The Finance Minister has addressed a number of issues in the budget, including some brought up by industry. First, he has boosted investors’ confidence by committing to a path of fiscal consolidation. This will restore macroeconomic balance, being about a decline in interest rates and revive the economy. He has also promised to resolve some tax-related issues that have been dogging investors, which will succeed in inviting investors.
Budget 2014-15 augurs well for the domestic economy as it focuses on the medium term rather than short term. Arun Jaitley has talked about fiscal prudence by maintaining inter-generational equity. The proposal of setting up an expenditure management committee is also forward looking. Announcements on the implementation of the Goods and Services Tax and a cautious approach toward retrospective taxes have lived up to people’s expectations.
Mr. Jaitley has taken several measures to encourage investment such as allowing higher levels of FDI in defence and insurance, among other sectors. Other measures include decrease in the limit for investment allowance on plant and machinery, announcement of several projects in the infrastructure sector and promotion of construction activity. The focus on urbanisation, smart cities and urban transportation is welcome. Industry hopes that the pace of activity in sectors such as ports, roads and power will be stepped up.
It is indeed commendable that despite constraints, the budget has been able to provide funds in a number of critical areas. In particular, the proposal to establish a venture capital fund of Rs. 10,000 crore will support entrepreneurship. Given that MSMEs are critical to the country’s industrial output and employment, the decision to review their access to finance is welcome. A higher capital ceiling to define MSMEs would be appropriate for current conditions. The entire ecosystem for small and medium enterprises needs to be improved by reducing regulatory requirements. Developing a better bankruptcy framework would be a step in that direction.
The broad vision of the budget reflects a market-friendly approach to revival of growth and investment
The budget has also taken measures to ease access to long-term finance for the new projects that the government has initiated. Long-term funds raised for financing infrastructure will attract lower regulatory requirements. Public sector banks have for some time been plagued by rising levels of non-performing assets. Together with an effort to revive stressed assets, the budget has also made provisions for recapitalisation of banks. The government is likely to lower its shareholding in public sector banks by selling shares to the public. Incentivising Real Estate Investment Trusts and promoting Infrastructure Investment Trust by providing tax efficient pass through status would infuse more funds in the infrastructure sector and reduce pressure on banking system for funds.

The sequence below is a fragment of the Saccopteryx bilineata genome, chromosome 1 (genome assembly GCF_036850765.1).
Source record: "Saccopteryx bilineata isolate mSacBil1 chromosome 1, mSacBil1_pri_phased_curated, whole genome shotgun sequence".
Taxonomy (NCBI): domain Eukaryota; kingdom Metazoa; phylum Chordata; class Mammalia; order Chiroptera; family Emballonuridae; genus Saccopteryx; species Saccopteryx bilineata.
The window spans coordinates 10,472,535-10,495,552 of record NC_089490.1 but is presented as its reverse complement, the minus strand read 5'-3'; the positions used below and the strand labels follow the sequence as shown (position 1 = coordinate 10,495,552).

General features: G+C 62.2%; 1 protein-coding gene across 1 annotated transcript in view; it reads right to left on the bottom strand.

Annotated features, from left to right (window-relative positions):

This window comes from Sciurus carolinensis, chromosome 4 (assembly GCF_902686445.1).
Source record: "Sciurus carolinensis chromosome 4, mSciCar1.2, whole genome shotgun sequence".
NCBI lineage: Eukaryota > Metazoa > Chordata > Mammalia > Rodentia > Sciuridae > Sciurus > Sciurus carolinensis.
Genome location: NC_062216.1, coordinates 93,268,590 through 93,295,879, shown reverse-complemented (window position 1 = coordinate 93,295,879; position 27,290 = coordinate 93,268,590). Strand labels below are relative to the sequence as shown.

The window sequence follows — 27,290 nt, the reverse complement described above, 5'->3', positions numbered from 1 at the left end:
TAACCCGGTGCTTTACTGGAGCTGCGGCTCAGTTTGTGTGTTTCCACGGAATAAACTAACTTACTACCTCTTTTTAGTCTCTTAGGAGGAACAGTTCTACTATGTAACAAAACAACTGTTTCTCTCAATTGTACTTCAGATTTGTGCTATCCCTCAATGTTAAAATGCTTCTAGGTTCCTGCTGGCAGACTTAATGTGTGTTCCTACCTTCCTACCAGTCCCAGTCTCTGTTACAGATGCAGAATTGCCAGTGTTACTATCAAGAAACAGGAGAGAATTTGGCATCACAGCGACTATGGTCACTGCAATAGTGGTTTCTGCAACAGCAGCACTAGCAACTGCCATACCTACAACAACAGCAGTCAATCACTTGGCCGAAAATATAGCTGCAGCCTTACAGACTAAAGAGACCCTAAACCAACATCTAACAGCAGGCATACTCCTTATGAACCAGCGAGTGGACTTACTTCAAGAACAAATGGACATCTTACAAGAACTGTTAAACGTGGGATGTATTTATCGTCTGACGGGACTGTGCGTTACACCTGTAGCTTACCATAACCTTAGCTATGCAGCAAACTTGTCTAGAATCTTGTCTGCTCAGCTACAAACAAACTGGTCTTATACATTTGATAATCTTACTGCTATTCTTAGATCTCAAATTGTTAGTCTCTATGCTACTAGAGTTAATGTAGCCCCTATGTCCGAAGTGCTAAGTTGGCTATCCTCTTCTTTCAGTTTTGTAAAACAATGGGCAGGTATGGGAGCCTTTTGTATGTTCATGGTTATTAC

Reviving sentiment in capital markets can help in reviving economic growth by creating better access to finance. The right signals will not only encourage large investors but also households to invest their savings in financial markets. Household savings in financial instruments are expected to increase with measures such as increase in the exemption limit for personal taxation and the investment limit under Section 80C. A spate of issues from public sector entities is also expected to attract savers into financial instruments.
Agriculture and economic growth
Recognising the synergy between agriculture and economic growth as well as tackling inflation, the budget has also provided a strong focus on agricultural and rural development
The broad vision of the budget reflects a market-friendly approach to revival of growth and investment. It is a comprehensive package that addresses concerns in diverse areas.
(Ajay S. Shriram is President, Confederation of Indian Industry.)